Picture-winged flies are fascinating insects closely related to fruit flies. They get their name from the striking patterns adorning their wings, which often display colorful spots or bands. Some species are even known to wave their wings in circles while perched as if they are rowing, adding to their visual appeal.
Not only are their wings uniquely patterned, but the body shape of many picture-winged fly species closely resembles that of ants. A common example, Delphinia picta, features a distinctively large snout that makes their face appear similar to an old-style gas mask. These fascinating features make picture-winged flies a captivating subject of study for entomologists and nature enthusiasts alike.
Picture Winged Fly Overview
Identification and Appearance
Picture-winged flies are small insects belonging to the family Ulidiidae. They are characterized by their:
- Striking patterns of spots or bands on their wings
- Ant-like body shape
For example, the Delphinia picta species has a large snout, giving its face an appearance similar to an old-style gas mask1.
Species and Distribution
While there are many species of picture-winged flies, they can commonly be found in North America and other regions. Some species, such as those in the genus Drosophila, make up a significant portion of the insects found in Hawai’i2.
|Feature||Picture-Winged Flies||Other Insects|
|Wing Patterns||Spotted or banded patterns||Varies by species|
|Body Shape||Ant-like||Varies by species|
|Family||Ulidiidae (Diptera order)||Varies by species|
|Notable Example Species||Delphinia picta||Varies by species|
Biology and Behavior
The life cycle of the picture-winged fly consists of four stages, including egg, larva, pupa, and adult. Female flies lay eggs using their ovipositor on suitable material for larvae to feed on.
- Egg: Usually laid near decaying plant materials, where larvae will find a food source.
- Larva: Upon hatching, larvae consume organic material and grow through several instar stages.
- Pupa: The larval stage ends when they form a cocoon-like structure, called pupa, where they undergo metamorphosis.
- Adult: Upon emerging from the pupa, the adult picture-winged fly is ready to mate and reproduce.
Diet and Feeding Habits
Picture-winged flies, akin to fruit flies, usually feed on decaying plant matter. Their spotted and banded wings are used not only for flight, but also to display during mating rituals.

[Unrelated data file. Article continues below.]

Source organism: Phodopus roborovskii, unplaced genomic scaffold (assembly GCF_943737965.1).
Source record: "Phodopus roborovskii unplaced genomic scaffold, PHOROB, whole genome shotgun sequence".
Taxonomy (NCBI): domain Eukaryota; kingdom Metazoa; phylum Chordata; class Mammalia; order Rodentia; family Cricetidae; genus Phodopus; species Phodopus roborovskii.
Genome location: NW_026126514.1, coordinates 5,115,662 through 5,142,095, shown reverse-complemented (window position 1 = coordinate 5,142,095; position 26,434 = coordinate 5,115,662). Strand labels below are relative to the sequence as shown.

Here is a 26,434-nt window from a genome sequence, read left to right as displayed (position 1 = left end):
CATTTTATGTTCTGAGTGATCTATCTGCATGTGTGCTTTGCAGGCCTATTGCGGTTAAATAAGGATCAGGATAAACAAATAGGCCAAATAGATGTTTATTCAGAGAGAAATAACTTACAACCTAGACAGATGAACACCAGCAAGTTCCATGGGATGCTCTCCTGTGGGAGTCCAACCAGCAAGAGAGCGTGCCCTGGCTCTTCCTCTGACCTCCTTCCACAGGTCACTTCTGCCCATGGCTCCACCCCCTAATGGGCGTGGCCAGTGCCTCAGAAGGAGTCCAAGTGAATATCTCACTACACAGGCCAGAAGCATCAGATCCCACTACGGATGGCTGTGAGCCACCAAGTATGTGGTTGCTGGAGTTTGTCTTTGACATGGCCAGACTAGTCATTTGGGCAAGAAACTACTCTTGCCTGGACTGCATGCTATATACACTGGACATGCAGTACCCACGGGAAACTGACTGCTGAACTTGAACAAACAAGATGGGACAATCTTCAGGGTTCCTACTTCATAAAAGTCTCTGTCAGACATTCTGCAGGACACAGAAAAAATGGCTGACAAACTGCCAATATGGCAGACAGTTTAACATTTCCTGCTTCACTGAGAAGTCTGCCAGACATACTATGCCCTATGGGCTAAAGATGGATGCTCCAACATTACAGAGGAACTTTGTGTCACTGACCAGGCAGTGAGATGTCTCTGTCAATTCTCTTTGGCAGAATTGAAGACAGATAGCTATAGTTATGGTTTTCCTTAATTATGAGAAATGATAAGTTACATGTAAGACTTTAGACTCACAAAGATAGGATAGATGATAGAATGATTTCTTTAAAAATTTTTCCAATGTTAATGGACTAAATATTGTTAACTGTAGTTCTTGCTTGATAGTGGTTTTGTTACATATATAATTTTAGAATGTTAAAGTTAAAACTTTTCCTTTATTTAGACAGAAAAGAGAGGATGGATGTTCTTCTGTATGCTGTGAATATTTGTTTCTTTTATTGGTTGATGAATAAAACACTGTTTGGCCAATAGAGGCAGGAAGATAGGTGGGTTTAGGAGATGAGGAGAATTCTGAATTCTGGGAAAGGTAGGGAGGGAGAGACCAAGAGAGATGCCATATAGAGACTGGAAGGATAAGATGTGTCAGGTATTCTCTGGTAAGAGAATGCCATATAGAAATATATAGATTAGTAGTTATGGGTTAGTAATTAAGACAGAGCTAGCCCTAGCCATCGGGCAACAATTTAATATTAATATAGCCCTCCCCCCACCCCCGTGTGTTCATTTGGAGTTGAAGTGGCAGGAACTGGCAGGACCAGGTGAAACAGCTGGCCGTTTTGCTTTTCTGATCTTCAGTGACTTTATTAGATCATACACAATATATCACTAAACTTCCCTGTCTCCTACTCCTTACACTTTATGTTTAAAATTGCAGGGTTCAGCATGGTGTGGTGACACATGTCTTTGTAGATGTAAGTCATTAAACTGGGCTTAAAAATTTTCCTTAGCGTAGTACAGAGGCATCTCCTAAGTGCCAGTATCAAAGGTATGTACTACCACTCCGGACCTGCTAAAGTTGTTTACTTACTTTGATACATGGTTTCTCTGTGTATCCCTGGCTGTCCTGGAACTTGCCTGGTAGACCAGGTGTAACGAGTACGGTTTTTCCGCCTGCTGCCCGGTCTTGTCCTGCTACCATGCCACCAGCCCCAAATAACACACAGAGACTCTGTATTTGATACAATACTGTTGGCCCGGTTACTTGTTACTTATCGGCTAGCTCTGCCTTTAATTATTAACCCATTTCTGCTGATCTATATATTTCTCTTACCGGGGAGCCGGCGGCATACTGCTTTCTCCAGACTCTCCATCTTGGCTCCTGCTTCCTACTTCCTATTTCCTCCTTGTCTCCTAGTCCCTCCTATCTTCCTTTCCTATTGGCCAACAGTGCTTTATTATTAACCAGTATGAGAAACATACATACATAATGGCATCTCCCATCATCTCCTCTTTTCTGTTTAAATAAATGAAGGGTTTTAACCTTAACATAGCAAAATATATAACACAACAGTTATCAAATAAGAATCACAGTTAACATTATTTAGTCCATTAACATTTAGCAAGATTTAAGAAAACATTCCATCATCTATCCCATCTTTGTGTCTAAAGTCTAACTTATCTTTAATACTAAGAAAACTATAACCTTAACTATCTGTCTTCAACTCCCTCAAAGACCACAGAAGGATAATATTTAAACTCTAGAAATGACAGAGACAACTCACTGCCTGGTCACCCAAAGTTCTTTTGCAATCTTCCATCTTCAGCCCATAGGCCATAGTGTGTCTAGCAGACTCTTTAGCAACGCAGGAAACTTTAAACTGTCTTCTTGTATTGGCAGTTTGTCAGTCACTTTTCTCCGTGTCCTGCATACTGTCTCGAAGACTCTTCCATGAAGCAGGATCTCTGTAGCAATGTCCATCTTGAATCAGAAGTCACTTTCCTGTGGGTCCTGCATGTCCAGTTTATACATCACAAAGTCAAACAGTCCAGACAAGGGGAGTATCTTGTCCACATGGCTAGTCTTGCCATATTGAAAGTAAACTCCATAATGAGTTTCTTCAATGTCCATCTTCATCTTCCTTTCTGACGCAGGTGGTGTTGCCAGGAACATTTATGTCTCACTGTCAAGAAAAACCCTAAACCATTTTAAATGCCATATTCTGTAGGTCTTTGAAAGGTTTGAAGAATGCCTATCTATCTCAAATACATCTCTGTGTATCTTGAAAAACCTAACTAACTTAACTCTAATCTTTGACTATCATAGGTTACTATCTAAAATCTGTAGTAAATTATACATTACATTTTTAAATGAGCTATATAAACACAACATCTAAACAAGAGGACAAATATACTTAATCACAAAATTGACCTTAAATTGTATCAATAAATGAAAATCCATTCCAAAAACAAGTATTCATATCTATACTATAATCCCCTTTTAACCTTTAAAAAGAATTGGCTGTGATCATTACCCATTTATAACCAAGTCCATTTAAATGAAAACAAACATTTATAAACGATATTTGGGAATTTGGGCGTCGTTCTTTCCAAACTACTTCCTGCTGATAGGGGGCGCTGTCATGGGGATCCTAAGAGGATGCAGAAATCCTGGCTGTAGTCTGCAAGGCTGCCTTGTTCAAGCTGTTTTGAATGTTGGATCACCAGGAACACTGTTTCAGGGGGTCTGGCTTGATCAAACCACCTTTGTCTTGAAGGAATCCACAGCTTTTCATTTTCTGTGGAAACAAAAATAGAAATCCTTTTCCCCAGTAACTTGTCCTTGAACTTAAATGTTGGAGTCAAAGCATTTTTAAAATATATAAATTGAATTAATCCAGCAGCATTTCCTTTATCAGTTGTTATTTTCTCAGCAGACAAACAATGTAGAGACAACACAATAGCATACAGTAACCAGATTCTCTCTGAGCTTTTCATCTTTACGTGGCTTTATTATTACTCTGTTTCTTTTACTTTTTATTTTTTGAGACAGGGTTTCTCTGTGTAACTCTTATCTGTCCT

Features of Picture-Winged Flies:
- Antlike body shape
- Spotted or banded wings
- Some species wave their wings in circles while perched
Comparison Table: Picture-Winged Flies vs. Fruit Flies
|Aspect||Picture-Winged Flies||Fruit Flies|
|Body Shape||Antlike||Small, oval|
|Wing Appearance||Spotted or banded wings||Clear, unpatterned wings|
|Feeding Habits||Decaying plant matter||Decaying fruit|
|Importance in Science||Limited||Widely studied as model organisms|
One noteworthy example, the Delphinia picta, has a large snout that resembles an old-style gas mask. These fascinating flies provide insight into the diverse biology and behavior of insects that share unique features and different feeding habits depending on their environment.
Relationship with Humans and Environment
Impact on Agriculture
Picture-winged flies are generally considered harmless. These flies belong to the family Ulidiidae, which is different from fruit flies (Tephritidae) that typically affect agriculture. Their unique wing patterns and large snouts make them easy to distinguish from more harmful species like lance flies, flutter flies, and signal flies. For instance, Ceroxys latiusculus is an example of a picture-winged fly that does not pose a significant threat to crops.
Occasionally, these flies may find their way into homes, usually attracted by decaying matter, sap flows, nectar, or rotting vegetation. They might gather near windows, as they are drawn to light sources. However, picture-winged flies are not typically associated with indoor infestations or major issues in human environments. Their preferred habitats are more natural settings such as garbage dumps and areas with rotting organic matter.
Comparison Table: Picture-Winged Flies vs. Fruit Flies